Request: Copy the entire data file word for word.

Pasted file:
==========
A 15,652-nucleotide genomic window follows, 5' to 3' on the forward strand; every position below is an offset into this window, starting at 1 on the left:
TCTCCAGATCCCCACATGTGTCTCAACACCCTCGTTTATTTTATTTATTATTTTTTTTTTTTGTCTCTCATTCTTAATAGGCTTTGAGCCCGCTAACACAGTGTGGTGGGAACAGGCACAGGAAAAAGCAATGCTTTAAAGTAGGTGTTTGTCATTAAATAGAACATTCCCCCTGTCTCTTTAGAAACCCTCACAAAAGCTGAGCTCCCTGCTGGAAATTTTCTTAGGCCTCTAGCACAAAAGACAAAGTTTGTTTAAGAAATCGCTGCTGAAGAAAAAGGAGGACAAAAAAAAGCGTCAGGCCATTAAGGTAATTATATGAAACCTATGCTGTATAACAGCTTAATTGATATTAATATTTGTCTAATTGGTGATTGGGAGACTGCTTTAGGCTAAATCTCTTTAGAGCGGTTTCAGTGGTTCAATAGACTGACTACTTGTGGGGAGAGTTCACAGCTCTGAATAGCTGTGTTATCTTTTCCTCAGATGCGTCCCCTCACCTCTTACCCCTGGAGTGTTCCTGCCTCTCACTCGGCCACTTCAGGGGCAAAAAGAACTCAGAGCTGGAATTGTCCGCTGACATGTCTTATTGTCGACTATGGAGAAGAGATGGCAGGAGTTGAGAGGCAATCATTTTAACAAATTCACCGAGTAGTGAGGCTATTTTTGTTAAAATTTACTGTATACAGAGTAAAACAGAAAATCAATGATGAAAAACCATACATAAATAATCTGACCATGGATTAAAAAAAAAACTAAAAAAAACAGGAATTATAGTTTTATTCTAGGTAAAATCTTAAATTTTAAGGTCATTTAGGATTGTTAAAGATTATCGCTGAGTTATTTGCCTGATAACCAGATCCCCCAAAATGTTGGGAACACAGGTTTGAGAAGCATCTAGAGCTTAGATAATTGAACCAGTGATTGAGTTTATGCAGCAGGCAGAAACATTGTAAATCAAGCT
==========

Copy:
A 15,652-nucleotide genomic window follows, 5' to 3' on the forward strand; every position below is an offset into this window, starting at 1 on the left:
TCTCCAGATCCCCACATGTGTCTCAACACCCTCGTTTATTTTATTTATTATTTTTTTTTTTTGTCTCTCATTCTTAATAGGCTTTGAGCCCGCTAACACAGTGTGGTGGGAACAGGCACAGGAAAAAGCAATGCTTTAAAGTAGGTGTTTGTCATTAAATAGAACATTCCCCCTGTCTCTTTAGAAACCCTCACAAAAGCTGAGCTCCCTGCTGGAAATTTTCTTAGGCCTCTAGCACAAAAGACAAAGTTTGTTTAAGAAATCGCTGCTGAAGAAAAAGGAGGACAAAAAAAAGCGTCAGGCCATTAAGGTAATTATATGAAACCTATGCTGTATAACAGCTTAATTGATATTAATATTTGTCTAATTGGTGATTGGGAGACTGCTTTAGGCTAAATCTCTTTAGAGCGGTTTCAGTGGTTCAATAGACTGACTACTTGTGGGGAGAGTTCACAGCTCTGAATAGCTGTGTTATCTTTTCCTCAGATGCGTCCCCTCACCTCTTACCCCTGGAGTGTTCCTGCCTCTCACTCGGCCACTTCAGGGGCAAAAAGAACTCAGAGCTGGAATTGTCCGCTGACATGTCTTATTGTCGACTATGGAGAAGAGATGGCAGGAGTTGAGAGGCAATCATTTTAACAAATTCACCGAGTAGTGAGGCTATTTTTGTTAAAATTTACTGTATACAGAGTAAAACAGAAAATCAATGATGAAAAACCATACATAAATAATCTGACCATGGATTAAAAAAAAAACTAAAAAAAACAGGAATTATAGTTTTATTCTAGGTAAAATCTTAAATTTTAAGGTCATTTAGGATTGTTAAAGATTATCGCTGAGTTATTTGCCTGATAACCAGATCCCCCAAAATGTTGGGAACACAGGTTTGAGAAGCATCTAGAGCTTAGATAATTGAACCAGTGATTGAGTTTATGCAGCAGGCAGAAACATTGTAAATCAAGCT